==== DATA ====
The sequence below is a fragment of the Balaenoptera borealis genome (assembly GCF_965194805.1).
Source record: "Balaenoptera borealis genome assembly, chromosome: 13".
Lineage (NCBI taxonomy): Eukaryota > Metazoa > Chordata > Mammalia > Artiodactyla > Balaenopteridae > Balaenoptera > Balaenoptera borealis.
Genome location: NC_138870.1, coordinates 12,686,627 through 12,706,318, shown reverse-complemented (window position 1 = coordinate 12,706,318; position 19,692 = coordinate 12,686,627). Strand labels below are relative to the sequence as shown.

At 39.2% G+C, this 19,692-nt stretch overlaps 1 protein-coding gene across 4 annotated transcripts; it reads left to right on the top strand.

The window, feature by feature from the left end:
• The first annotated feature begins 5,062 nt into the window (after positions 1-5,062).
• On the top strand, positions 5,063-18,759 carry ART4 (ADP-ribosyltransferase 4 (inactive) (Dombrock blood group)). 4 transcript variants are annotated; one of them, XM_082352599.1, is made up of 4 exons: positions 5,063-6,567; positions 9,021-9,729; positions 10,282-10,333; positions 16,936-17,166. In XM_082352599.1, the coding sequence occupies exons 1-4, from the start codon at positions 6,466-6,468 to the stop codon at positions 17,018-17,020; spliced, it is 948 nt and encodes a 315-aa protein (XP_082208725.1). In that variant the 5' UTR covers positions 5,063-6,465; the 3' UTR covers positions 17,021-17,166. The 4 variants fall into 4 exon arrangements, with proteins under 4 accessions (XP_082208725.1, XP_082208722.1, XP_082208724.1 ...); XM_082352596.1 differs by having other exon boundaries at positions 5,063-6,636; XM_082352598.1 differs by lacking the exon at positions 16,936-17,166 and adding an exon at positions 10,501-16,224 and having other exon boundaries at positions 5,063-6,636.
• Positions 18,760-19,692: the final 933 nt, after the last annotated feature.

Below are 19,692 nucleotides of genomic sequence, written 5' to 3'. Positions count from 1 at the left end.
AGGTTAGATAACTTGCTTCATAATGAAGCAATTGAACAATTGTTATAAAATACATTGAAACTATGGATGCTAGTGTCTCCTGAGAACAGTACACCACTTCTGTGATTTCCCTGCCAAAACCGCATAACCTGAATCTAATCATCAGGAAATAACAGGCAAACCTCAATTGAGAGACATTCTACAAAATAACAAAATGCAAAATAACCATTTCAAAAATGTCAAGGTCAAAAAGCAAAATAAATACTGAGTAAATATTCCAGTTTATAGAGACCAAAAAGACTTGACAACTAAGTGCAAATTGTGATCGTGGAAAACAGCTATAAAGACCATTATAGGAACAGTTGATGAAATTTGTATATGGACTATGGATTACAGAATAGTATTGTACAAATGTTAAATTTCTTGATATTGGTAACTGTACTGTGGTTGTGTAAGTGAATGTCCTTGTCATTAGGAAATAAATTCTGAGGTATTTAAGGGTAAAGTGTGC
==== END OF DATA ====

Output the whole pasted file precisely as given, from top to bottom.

The sequence below is a fragment of the Balaenoptera borealis genome (assembly GCF_965194805.1).
Source record: "Balaenoptera borealis genome assembly, chromosome: 13".
Lineage (NCBI taxonomy): Eukaryota > Metazoa > Chordata > Mammalia > Artiodactyla > Balaenopteridae > Balaenoptera > Balaenoptera borealis.
Genome location: NC_138870.1, coordinates 12,686,627 through 12,706,318, shown reverse-complemented (window position 1 = coordinate 12,706,318; position 19,692 = coordinate 12,686,627). Strand labels below are relative to the sequence as shown.

At 39.2% G+C, this 19,692-nt stretch overlaps 1 protein-coding gene across 4 annotated transcripts; it reads left to right on the top strand.

The window, feature by feature from the left end:
• The first annotated feature begins 5,062 nt into the window (after positions 1-5,062).
• On the top strand, positions 5,063-18,759 carry ART4 (ADP-ribosyltransferase 4 (inactive) (Dombrock blood group)). 4 transcript variants are annotated; one of them, XM_082352599.1, is made up of 4 exons: positions 5,063-6,567; positions 9,021-9,729; positions 10,282-10,333; positions 16,936-17,166. In XM_082352599.1, the coding sequence occupies exons 1-4, from the start codon at positions 6,466-6,468 to the stop codon at positions 17,018-17,020; spliced, it is 948 nt and encodes a 315-aa protein (XP_082208725.1). In that variant the 5' UTR covers positions 5,063-6,465; the 3' UTR covers positions 17,021-17,166. The 4 variants fall into 4 exon arrangements, with proteins under 4 accessions (XP_082208725.1, XP_082208722.1, XP_082208724.1 ...); XM_082352596.1 differs by having other exon boundaries at positions 5,063-6,636; XM_082352598.1 differs by lacking the exon at positions 16,936-17,166 and adding an exon at positions 10,501-16,224 and having other exon boundaries at positions 5,063-6,636.
• Positions 18,760-19,692: the final 933 nt, after the last annotated feature.

Below are 19,692 nucleotides of genomic sequence, written 5' to 3'. Positions count from 1 at the left end.
AGGTTAGATAACTTGCTTCATAATGAAGCAATTGAACAATTGTTATAAAATACATTGAAACTATGGATGCTAGTGTCTCCTGAGAACAGTACACCACTTCTGTGATTTCCCTGCCAAAACCGCATAACCTGAATCTAATCATCAGGAAATAACAGGCAAACCTCAATTGAGAGACATTCTACAAAATAACAAAATGCAAAATAACCATTTCAAAAATGTCAAGGTCAAAAAGCAAAATAAATACTGAGTAAATATTCCAGTTTATAGAGACCAAAAAGACTTGACAACTAAGTGCAAATTGTGATCGTGGAAAACAGCTATAAAGACCATTATAGGAACAGTTGATGAAATTTGTATATGGACTATGGATTACAGAATAGTATTGTACAAATGTTAAATTTCTTGATATTGGTAACTGTACTGTGGTTGTGTAAGTGAATGTCCTTGTCATTAGGAAATAAATTCTGAGGTATTTAAGGGTAAAGTGTGC